Families looking for familiar but much less violent characters can easily find them, too. Jeff Brown’s creation, Flat Stanley, is now showing up in various guises in books written by others. The Amazing Mexican Secret, the latest in a series of adventures set in countries outside the United States, has Stanley used as a bullfighter’s cape and mistaken for a piñata. There is also an evil chef, determined to ferret out a secret ingredient by following Stanley to a woman known only as La Abuela; and the book offers some Spanish phrases in the narrative and some facts about Mexico at the end. Back in the U.S., or at least in Bear Country, the latest up-to-date problem-solving book featuring the Berenstain Bears is about computers – and the title, Computer Trouble, does not refer to data loss or a system crash but to family trouble, with everyone spending more time with machines than Papa Bear considers quite right. “We are spending so much time on computers that we don’t even have time to say hello to each other these days,” says Papa; and this being the Berenstain universe, everyone agrees to cooperate to deal with Internet safety issues and to limit Web use to one hour per day. In fact, when Papa tells Sister and Brother that they need to “get back outside and play like [sic] you used to,” they do not argue or protest at all – “it sounded like fun.” As in all the Berenstain Bears books, the tone here is on the preachy side and the problems are more realistically presented than the solutions, which are just too neat and simple to work for most real-world families. Still, fans of the Berenstains will find this book a good addition to their bookshelves, and even if the answers it suggests are oversimplified, they can at least become the basis for discussion.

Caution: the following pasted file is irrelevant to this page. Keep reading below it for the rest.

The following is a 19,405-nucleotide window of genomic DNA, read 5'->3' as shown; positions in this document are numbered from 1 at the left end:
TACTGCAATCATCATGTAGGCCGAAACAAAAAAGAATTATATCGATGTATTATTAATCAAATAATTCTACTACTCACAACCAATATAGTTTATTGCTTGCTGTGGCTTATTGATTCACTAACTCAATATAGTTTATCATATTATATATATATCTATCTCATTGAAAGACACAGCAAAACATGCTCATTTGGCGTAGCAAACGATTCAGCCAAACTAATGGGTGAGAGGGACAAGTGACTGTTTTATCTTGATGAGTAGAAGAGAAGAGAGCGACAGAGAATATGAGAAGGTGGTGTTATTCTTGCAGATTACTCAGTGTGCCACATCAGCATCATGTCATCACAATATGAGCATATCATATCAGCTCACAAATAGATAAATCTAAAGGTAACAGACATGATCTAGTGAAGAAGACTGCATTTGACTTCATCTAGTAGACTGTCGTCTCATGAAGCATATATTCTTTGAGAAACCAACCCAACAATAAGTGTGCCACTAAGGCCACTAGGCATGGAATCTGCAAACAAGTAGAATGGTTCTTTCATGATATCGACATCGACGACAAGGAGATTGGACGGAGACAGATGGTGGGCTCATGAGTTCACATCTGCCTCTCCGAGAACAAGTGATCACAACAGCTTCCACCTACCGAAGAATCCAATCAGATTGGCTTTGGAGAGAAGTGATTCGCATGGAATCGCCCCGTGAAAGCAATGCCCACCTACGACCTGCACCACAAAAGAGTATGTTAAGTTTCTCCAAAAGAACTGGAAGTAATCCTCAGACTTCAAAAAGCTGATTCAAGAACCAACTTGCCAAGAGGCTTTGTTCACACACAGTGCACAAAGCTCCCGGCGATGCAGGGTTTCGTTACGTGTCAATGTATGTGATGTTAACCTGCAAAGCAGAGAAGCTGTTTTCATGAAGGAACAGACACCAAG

Every once in a while, a book with a known character and a holiday tie-in transcends both, and that is the case with Zen Ghosts, which nominally relates to Halloween and which features Stillwater the giant panda, who has previously appeared in Zen Shorts and Zen Ties. But the heart of this book is neither Halloween nor Stillwater, who in this case is a conduit for a very old ghost (or out-of-body) story. Jon J. Muth brings his usual narrative sensitivity and lovely drawing style to this (++++) book, in which even the kids’ Halloween costumes take on a tinge of magic (the wordless two-page spread showing all sorts of trick-or-treaters, apparently including a real witch and real ghost that go unnoticed amid all the costumed kids and parents, is a particular pleasure). As for the story that Stillwater tells to Michael, Karl and Addy, it is an 800-year-old tale of a boy and girl who are in love, but who are to be separated because the girl’s family circumstances require that she marry someone else – and of how the girl runs away to be with her true love and live happily with him. But she also remains with her family, and it is only many years later that “the two Senjos…merged and became one.” Zen Ghosts itself poses questions of duality – is there one Stillwater in the book or two? – for those who wish to contemplate them. But both on its surface and beneath it, the book has quiet beauty and enduring charm, no matter what the season.